Healing in the History of Christianity (Hardcover)
Oxford University Press, USA, 9780195157185, 240pp.
Publication Date: October 1, 2005
Healing is one of the most constant themes in the long and sprawling history of Christianity. Jesus himself performed many miracles of healing. In the second century, St. Ignatius was the first to describe the eucharist as the medicine of immortality. Prudentius, a 4th-century poet and Christian apologist, celebrated the healing power of St. Cyprian's tongue. Bokenham, in his 15th-century Legendary, reported the healing power of milk from St. Agatha's breasts. Zulu prophets in 19th-century Natal petitioned Jesus to cure diseases caused by restless spirits. And Mary Baker Eddy invoked the Science of Divine Mind as a weapon against malicious animal magnetism. In this book Amanda Porterfield demonstrates that healing has played a major role in the historical development of Christianity as a world religion. Porterfield traces the origin of Christian healing and maps its transformations in the ancient, medieval, and modern worlds. She shows that Christian healing had its genesis in Judean beliefs that sickness and suffering were linked to sin and evil, and that health and healing stemmed from repentance and divine forgiveness. Examining Jesus' activities as a healer and exorcist, she shows how his followers carried his combat against sin and evil and his compassion for suffering into new and very different cultural environments, from the ancient Mediterranean to modern America and beyond. She explores the interplay between Christian healing and medical practice from ancient times up to the present, looks at recent discoveries about religion's biological effects, and considers what these findings mean in light of ages-old traditions about belief and healing. Changing Christian ideas of healing, Porterfield shows, are a window into broader changes in religious authority, church structure, and ideas about sanctity, history, resurrection, and the kingdom of God. Her study allows us to see more clearly than ever before that healing has always been and remains central to the Christian vision of sin and redemption, suffering and bodily resurrection.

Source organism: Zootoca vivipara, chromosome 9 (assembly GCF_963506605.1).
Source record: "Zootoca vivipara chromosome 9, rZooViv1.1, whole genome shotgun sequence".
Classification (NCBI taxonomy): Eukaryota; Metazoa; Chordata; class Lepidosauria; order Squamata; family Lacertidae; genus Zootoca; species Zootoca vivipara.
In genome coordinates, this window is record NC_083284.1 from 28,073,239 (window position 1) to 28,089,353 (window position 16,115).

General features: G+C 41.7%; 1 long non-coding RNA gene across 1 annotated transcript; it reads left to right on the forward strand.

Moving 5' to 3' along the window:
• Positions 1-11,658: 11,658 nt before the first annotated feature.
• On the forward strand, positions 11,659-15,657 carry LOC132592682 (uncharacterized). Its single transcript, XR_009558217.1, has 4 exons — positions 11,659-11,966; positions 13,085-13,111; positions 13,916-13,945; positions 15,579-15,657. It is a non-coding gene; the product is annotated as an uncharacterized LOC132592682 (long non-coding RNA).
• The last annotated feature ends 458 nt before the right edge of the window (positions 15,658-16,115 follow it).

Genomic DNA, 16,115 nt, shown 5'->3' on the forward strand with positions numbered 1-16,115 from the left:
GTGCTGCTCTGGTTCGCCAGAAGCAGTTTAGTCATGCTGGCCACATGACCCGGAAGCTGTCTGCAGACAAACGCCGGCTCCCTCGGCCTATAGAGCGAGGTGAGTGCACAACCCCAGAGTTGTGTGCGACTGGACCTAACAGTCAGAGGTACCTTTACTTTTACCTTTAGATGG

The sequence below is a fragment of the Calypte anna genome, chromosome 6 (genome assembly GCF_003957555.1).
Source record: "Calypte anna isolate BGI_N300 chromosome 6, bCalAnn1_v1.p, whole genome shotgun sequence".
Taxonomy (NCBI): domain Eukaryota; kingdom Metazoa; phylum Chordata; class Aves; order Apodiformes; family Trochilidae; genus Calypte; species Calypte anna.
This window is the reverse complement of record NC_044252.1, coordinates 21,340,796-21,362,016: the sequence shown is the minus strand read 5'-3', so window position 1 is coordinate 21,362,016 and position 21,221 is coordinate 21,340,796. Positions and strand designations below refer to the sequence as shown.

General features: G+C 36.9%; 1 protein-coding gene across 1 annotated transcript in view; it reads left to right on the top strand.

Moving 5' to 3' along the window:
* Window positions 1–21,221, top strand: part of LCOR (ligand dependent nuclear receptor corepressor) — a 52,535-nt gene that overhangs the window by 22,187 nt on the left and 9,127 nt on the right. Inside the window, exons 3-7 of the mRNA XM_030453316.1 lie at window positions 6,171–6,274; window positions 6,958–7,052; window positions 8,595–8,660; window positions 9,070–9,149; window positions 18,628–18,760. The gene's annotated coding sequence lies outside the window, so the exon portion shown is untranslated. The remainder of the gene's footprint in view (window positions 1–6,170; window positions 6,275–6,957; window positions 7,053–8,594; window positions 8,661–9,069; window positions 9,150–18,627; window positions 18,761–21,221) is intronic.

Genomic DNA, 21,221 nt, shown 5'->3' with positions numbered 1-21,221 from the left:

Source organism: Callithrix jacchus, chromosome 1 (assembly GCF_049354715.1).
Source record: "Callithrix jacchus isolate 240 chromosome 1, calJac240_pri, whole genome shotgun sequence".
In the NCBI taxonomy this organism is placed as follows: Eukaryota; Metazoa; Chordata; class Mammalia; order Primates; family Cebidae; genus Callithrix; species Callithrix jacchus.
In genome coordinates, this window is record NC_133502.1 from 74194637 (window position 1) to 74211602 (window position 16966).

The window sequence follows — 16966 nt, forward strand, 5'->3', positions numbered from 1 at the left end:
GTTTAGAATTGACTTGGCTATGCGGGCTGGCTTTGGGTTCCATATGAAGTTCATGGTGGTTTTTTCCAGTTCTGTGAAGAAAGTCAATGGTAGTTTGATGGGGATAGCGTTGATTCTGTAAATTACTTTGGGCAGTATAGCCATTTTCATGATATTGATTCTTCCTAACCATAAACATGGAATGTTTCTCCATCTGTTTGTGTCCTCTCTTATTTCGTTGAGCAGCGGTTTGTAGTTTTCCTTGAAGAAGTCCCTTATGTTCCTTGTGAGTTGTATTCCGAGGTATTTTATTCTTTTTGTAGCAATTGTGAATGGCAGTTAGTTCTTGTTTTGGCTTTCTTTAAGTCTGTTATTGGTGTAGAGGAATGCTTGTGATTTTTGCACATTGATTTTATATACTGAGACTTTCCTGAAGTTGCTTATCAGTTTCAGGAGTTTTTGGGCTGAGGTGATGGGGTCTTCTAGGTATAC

About the Author
Amanda Porterfield is Robert A. Spivey Professor of Religion at Florida State University. She is the author of The Transformation of American Religion: The Story of a Late-Twentieth-Century Awakening (OUP 2001).